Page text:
Guilt/Entertainment: Many people feel guilty about enjoying reading. If a book is fun and they can’t put it down, they believe it must not have literary merit. On the other hand, if most people groan when they hear the title and say, “Ugh, yeah, I had to read that in school,” or if at the very least it takes effort and planning to get yourself to sit on the couch and open it, then a novel must be good, it must be literary. So a fast read like a Jonathan Kellerman or a Mary Higgins Clark is trash, and a novel that plods along where you don’t care one way or another about the characters must be literary. Again, I think this is a holdover from high school and college.

What the Book is About: I don’t mean the subject of the main storyline. In One Person and Fifty Shades of Grey are both about sexual awakening and experiences. But the former also explores sociological and political questions such as how the main character’s family responds to him and his orientation, what role heredity and environment may or may not play in sexuality, and how society treated and treats people who are bisexual. In contrast, for the most part, Fifty Shades focuses on the personal relationship between Anastasia and her love interest and leaves larger questions about society untouched. This is not to say that a reader couldn’t extrapolate from Anastasia’s experiences and feelings to a larger theme, but, to me at least, that isn’t in the text of the book. (Perhaps this is why I saw Irving’s book referred to as “literary porn,” while Fifty Shades is often called “mommy porn.”) This criteria is one that, for me, often divides what I think of as pure of-the-moment entertainment versus a book that makes me keep thinking about it long after I’ve finished. But I’ve felt this way about both books that are considered literary and those that are considered genre or mainstream fiction, such as certain Stephen King novels, my favorite being The Dead Zone.

The Education Needed to Read And Understand the Book: By education, I don’t mean level in school, but the breadth of knowledge a person needs to understand the book. I suspect this is a principal reason Shakespeare was considered entertainment for the masses when originally performed and is now considered literary. For most of us, enjoying Shakespeare’s plays takes a certain amount of knowledge of the times in which they were written and the changes in the language since then. That can be gained through reading an annotated text or joining literature classes or discussion groups, but it takes more effort than, say, a detective novel. So readers of Shakespeare and similar books may see themselves as smarter, more educated, and more like serious readers even if they only read a few books a year, while I tend to think of serious readers as those who love to read book after book after book.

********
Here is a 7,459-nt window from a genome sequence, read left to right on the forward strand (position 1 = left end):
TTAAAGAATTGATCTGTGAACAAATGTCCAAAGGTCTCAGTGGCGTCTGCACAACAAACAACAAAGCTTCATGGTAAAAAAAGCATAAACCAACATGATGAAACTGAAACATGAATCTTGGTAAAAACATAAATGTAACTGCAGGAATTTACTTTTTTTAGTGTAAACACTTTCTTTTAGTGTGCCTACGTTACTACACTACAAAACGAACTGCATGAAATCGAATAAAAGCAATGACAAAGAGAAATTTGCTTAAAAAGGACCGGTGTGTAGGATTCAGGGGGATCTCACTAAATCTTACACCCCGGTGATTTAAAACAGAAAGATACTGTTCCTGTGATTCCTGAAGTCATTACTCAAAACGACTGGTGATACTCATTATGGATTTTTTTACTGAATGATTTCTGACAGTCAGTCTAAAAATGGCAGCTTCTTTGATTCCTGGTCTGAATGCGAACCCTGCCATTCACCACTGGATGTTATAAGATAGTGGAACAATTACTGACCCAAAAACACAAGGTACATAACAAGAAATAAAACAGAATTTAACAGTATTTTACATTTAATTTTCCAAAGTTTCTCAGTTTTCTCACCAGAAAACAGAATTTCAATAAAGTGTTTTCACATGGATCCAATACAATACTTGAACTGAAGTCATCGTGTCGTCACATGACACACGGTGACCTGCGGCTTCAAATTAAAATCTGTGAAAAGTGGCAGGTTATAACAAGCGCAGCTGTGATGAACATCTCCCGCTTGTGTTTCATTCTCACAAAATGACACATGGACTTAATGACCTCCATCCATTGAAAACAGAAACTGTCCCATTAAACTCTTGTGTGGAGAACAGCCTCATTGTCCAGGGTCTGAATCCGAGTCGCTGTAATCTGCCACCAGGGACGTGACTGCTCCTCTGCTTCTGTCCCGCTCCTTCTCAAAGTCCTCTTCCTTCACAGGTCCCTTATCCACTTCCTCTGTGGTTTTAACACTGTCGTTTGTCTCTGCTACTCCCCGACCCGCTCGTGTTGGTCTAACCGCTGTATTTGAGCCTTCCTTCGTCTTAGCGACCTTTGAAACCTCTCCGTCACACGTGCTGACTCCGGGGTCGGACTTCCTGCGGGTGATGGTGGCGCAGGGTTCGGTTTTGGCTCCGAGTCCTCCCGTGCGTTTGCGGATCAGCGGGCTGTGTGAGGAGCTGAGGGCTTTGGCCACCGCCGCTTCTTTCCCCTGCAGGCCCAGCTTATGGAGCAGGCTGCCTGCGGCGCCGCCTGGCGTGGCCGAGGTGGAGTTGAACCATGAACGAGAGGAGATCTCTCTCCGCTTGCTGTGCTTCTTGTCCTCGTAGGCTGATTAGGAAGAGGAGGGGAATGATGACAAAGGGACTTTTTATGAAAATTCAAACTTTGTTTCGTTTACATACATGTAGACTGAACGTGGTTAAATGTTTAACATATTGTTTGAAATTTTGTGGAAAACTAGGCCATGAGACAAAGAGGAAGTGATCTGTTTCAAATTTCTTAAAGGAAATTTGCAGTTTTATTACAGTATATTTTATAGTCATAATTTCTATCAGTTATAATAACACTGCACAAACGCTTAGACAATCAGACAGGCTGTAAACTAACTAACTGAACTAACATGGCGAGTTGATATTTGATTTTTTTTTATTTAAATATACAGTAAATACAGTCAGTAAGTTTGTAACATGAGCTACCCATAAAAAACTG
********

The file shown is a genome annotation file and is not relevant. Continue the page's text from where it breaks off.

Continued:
The Gender of the Author and the Main Character: Look at any overall list of best literary fiction and you’ll find it dominated by men, and white men at that. This is starting to change, so now you’ll find women writers and writers of color included in literary book lists for recent years. All the same, being male helps if you want to be considered a serious author. Something else I’ve noticed is that a coming of age book about a young woman is generally considered a genre or young adult book (think Are You There God, It’s Me Margaret, or anything else by Judy Blume if you’re my age or the Hunger Games or Divergent novels), and thus, to some people, a lesser sort of book—a sentiment with which I disagree. A coming of age book about a young man, however, is often considered literary. Think about The Adventures of Huckleberry Finn or Catcher in the Rye. There are exceptions; for instance, I found To Kill a Mockingbird on one list of literary coming of age novels (along with 9 books about boys/men). Likewise, when women write about sexual or romantic love, by and large it is considered trash—think of the view of most everyone you know about romance or “women’s” novels. When men write about sexual exploits, though, it is literary. Ask Vladimir Nabokov and John Irving.